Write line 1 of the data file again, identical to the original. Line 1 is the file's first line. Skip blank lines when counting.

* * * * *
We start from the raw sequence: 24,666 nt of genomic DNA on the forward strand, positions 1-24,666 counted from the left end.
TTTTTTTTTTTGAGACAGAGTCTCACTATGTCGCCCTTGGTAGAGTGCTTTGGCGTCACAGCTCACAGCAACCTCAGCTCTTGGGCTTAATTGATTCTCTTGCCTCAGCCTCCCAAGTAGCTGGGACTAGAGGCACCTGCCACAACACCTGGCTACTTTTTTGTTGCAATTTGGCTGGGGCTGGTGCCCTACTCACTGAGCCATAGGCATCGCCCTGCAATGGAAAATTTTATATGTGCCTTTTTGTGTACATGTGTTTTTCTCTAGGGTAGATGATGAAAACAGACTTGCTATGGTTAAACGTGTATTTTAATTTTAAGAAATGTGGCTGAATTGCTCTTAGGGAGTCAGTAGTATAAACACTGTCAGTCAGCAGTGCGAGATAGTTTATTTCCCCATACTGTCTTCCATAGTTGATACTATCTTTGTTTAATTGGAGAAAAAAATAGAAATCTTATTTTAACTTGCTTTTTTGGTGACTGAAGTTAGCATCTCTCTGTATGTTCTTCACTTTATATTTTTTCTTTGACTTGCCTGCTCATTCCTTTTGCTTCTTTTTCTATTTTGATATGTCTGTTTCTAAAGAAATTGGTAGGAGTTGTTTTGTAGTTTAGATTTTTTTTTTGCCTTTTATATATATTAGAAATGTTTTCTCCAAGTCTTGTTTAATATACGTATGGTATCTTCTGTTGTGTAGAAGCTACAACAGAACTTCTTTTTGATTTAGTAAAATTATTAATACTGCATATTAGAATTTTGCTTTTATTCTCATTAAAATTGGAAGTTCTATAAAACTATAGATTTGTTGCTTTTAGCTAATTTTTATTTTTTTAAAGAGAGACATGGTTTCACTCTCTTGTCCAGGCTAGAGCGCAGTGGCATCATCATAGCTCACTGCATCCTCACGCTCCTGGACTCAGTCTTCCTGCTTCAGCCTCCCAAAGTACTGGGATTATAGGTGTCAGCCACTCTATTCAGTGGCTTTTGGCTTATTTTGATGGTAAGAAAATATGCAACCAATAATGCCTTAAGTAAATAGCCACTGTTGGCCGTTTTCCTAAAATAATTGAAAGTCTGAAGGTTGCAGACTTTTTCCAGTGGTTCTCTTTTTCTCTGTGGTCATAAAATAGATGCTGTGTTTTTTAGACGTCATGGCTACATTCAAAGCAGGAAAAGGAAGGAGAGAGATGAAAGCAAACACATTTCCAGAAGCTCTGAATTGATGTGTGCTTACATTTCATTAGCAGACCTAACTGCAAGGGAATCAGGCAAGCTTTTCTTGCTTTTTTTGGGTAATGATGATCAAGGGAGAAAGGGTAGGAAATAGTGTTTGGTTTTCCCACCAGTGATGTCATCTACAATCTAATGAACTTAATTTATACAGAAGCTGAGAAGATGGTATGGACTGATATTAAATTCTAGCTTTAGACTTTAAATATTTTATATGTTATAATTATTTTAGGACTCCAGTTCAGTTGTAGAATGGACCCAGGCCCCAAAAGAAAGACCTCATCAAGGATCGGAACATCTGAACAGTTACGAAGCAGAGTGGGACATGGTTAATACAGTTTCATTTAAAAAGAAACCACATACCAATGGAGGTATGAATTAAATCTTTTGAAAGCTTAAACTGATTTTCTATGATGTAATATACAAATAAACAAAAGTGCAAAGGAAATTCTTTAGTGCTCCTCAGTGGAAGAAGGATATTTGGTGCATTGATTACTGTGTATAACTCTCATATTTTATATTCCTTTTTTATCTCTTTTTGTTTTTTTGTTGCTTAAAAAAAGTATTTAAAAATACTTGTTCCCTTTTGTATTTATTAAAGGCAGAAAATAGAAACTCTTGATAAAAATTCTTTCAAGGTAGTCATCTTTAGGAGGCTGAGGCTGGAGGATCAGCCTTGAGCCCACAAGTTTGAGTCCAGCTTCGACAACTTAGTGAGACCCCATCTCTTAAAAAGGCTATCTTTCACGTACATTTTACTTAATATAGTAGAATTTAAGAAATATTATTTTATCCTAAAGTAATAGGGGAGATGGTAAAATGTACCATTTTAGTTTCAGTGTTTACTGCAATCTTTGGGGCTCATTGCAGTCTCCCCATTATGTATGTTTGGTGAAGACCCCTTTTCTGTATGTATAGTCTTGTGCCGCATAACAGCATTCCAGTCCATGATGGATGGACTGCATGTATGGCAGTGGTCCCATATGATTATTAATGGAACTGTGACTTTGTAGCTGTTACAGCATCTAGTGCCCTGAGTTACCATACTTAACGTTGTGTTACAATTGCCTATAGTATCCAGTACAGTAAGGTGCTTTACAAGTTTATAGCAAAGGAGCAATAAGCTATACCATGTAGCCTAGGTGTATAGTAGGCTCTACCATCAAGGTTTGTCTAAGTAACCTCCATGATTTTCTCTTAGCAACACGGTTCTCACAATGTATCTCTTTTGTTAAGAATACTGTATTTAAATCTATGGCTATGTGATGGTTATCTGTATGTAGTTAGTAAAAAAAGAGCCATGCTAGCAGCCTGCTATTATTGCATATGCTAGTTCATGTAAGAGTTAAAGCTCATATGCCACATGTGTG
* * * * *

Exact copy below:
We start from the raw sequence: 24,666 nt of genomic DNA on the forward strand, positions 1-24,666 counted from the left end.